Article in App of the Week category.
Shepard Fairey AR Brings Incredible Art To You
World-renown artist Shepard Fairey has used the power of augmented reality to bring his latest exhibit into your hands. In one of the most incredible and…
World-renown artist Shepard Fairey has used the power of augmented reality to bring his latest exhibit into your hands. In one of the most incredible and well-built AR experiences I’ve tried, this app is a shining example of how augmented reality can help users more intimately connect with content.
Like any large city-based art exhibit, the Shepard Fairey AR app is set in an industrial warehouse. You enter with a handwritten note from Shepard Fairey himself, explaining his thoughts behind his Damaged installation. You can then choose to control your POV using just touch controls, the rotation of your device, or the full AR experience.
Choosing to employ augmented reality means that as you move your device, you move in the art exhibit. You can walk across the room in real life and also traverse the warehouse in-app. You turn left, you are rotating in the warehouse as well. I don’t know for sure what the Shepard Fairey app is using, but the AR movements are very smooth and responsive. If using Apple’s ARKit, it’s certainly a job well-done by the developers.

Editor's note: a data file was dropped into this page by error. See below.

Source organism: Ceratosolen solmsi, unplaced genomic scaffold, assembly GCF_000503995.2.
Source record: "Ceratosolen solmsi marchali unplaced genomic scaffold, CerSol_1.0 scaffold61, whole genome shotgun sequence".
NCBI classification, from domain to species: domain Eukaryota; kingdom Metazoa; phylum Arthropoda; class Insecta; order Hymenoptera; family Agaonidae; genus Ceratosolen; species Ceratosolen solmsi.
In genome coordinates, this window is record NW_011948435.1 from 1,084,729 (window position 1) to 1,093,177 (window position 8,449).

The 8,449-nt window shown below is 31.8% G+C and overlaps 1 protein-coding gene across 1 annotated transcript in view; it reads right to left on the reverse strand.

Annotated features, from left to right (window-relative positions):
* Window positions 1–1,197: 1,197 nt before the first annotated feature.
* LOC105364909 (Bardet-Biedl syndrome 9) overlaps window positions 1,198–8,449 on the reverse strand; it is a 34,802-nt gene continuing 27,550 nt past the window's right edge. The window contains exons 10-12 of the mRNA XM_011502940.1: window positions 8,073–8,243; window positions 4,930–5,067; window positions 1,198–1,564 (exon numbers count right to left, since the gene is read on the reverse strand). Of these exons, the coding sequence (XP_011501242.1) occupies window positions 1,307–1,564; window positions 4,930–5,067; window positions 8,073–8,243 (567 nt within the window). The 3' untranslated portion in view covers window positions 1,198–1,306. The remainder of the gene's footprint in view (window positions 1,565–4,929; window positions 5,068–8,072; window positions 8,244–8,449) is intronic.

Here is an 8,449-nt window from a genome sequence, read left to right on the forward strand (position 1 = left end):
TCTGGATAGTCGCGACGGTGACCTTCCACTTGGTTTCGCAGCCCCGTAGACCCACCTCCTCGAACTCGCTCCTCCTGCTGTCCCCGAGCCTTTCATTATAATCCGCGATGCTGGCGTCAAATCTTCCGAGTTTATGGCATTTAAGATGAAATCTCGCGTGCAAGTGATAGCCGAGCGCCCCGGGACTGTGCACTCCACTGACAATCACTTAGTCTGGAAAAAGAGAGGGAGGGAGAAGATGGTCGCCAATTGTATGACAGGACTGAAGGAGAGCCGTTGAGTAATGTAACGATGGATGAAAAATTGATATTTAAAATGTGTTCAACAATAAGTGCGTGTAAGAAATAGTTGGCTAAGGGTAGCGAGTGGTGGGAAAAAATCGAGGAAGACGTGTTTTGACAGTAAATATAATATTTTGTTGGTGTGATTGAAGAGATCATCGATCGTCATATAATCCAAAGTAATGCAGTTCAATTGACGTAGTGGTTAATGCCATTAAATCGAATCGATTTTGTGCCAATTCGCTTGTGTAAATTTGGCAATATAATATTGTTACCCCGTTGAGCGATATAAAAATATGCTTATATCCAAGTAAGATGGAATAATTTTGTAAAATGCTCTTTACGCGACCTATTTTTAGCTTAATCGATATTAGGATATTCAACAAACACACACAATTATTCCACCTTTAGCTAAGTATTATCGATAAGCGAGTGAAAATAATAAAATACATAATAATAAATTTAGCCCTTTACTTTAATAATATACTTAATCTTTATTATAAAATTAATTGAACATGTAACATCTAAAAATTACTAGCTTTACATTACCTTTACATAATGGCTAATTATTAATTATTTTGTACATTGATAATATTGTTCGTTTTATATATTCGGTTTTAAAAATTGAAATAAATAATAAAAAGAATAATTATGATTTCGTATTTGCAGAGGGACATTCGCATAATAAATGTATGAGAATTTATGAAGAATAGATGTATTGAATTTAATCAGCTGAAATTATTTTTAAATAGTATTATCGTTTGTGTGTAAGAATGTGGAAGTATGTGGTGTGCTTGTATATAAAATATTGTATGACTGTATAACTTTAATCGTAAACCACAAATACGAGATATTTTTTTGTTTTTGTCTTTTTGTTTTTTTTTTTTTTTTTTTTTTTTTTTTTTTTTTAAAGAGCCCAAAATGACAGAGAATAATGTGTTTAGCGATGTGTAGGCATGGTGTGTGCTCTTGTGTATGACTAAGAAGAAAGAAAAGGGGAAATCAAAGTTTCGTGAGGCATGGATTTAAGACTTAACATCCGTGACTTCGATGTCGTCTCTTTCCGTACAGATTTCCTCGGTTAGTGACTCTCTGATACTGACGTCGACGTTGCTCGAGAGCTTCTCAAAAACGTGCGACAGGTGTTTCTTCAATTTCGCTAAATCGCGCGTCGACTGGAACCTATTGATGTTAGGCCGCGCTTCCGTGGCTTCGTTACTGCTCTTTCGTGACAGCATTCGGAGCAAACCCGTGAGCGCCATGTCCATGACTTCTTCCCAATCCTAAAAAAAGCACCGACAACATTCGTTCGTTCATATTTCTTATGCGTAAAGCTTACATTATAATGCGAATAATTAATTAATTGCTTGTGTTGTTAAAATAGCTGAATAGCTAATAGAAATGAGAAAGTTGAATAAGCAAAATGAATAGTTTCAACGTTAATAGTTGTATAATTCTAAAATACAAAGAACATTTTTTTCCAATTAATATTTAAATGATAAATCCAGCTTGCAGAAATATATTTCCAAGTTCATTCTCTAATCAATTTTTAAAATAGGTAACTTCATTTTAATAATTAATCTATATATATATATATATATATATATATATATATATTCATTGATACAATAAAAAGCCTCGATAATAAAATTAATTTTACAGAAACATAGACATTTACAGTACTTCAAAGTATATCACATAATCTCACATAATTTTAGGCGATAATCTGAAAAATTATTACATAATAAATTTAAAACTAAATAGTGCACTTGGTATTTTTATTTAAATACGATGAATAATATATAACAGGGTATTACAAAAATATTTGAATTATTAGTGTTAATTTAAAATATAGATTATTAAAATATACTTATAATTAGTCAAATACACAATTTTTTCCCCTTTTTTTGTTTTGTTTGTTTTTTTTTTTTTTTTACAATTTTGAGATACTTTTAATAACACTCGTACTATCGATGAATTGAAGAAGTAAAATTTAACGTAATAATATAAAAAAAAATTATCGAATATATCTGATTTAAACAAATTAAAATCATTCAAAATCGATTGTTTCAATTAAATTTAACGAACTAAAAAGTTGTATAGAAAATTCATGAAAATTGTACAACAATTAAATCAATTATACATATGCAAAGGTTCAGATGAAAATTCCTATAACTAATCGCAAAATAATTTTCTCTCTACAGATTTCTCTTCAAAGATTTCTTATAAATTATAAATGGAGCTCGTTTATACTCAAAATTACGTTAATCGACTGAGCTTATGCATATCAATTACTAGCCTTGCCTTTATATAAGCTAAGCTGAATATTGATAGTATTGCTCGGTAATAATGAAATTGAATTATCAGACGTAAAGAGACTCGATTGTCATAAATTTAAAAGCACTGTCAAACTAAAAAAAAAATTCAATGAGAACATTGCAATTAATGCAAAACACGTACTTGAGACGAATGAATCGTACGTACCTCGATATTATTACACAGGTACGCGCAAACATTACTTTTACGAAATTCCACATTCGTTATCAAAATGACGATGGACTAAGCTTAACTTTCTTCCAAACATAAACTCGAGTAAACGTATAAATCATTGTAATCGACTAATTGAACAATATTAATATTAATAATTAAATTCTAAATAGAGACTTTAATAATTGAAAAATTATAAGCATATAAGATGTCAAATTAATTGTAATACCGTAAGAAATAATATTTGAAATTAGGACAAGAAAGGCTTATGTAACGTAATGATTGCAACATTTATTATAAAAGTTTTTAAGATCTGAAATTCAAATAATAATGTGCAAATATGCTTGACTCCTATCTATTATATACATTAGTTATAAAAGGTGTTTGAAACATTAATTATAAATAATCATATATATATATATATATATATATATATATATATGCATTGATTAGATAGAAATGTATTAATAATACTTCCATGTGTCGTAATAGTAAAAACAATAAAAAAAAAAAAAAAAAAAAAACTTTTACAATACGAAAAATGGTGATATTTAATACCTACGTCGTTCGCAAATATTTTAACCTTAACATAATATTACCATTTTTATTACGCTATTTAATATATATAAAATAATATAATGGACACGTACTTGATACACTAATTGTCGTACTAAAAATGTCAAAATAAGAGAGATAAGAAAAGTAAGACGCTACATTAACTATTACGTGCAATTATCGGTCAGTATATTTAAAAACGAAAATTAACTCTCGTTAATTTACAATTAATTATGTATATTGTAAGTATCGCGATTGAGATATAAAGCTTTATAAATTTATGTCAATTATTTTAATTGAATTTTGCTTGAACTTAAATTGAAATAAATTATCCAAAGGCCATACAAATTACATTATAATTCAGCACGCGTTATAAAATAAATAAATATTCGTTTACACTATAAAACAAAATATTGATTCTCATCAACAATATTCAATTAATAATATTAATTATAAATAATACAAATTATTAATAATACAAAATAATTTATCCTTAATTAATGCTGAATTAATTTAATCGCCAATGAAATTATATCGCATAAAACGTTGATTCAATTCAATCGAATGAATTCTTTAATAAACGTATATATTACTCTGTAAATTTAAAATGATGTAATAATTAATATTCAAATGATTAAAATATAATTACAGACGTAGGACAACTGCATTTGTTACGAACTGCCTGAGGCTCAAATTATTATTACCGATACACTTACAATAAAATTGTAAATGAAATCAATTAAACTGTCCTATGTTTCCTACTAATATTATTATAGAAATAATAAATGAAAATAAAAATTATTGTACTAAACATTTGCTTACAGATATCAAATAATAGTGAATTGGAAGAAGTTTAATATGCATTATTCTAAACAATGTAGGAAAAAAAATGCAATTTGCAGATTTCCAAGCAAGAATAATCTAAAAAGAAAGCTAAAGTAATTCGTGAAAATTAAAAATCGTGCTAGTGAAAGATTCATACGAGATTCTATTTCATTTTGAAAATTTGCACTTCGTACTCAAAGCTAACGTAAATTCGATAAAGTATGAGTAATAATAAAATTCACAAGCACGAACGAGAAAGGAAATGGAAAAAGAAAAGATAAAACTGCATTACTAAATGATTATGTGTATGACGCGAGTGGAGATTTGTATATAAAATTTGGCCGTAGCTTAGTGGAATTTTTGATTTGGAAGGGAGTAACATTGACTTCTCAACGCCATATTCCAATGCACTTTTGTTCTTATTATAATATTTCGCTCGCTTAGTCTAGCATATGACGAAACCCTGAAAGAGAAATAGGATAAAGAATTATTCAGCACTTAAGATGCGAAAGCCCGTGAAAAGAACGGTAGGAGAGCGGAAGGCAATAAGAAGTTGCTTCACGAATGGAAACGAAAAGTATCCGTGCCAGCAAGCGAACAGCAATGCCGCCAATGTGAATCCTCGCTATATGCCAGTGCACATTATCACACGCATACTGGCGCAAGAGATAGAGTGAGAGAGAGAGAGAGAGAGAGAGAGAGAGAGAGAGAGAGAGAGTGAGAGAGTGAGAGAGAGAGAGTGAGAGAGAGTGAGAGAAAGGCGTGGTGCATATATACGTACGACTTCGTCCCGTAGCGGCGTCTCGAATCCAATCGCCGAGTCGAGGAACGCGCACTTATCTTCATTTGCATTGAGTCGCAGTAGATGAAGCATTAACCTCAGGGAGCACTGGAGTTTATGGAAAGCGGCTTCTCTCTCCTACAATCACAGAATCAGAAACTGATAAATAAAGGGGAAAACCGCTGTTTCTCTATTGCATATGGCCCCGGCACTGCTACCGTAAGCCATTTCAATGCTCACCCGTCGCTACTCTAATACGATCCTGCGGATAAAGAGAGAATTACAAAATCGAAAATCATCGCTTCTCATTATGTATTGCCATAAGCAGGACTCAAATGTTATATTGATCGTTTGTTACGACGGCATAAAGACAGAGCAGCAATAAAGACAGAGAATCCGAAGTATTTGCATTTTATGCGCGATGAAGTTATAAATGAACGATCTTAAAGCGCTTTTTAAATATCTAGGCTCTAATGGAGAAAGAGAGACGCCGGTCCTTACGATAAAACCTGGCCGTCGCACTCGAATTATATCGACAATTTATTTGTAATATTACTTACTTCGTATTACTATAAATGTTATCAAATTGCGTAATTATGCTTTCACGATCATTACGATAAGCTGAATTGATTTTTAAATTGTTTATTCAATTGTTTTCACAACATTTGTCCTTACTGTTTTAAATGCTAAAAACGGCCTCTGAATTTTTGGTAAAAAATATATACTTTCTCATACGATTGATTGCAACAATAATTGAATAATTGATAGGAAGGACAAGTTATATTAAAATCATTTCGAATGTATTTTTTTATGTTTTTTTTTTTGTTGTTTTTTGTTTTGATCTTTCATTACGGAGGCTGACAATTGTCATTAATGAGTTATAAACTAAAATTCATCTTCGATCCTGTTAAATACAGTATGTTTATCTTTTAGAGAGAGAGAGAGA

As you walk up to each piece of art, you can interact with them in the app. When you tap on them, Fairey himself will tell you about the piece in a voice over narration. In total, there are more than a hundred minutes of narration to learn of the various pieces. Some the artwork are paintings and wall-hung artwork but there’s other unique pieces as well. There’s a newsstand, a printing press, busts, and more.
Some artists have work that needs to be seen by as many people as possible. Fairey’s last exhibition was in L.A. and not within reach of many users. This app is entirely free, has narration from the author, and an overall feeling of progress and motivation to do better. The augmented reality aspect makes it much more personable compared to viewing static images online. The whole thing felt seamless and a great interactive app for iPhone and iPad.
But enough about other people's apps.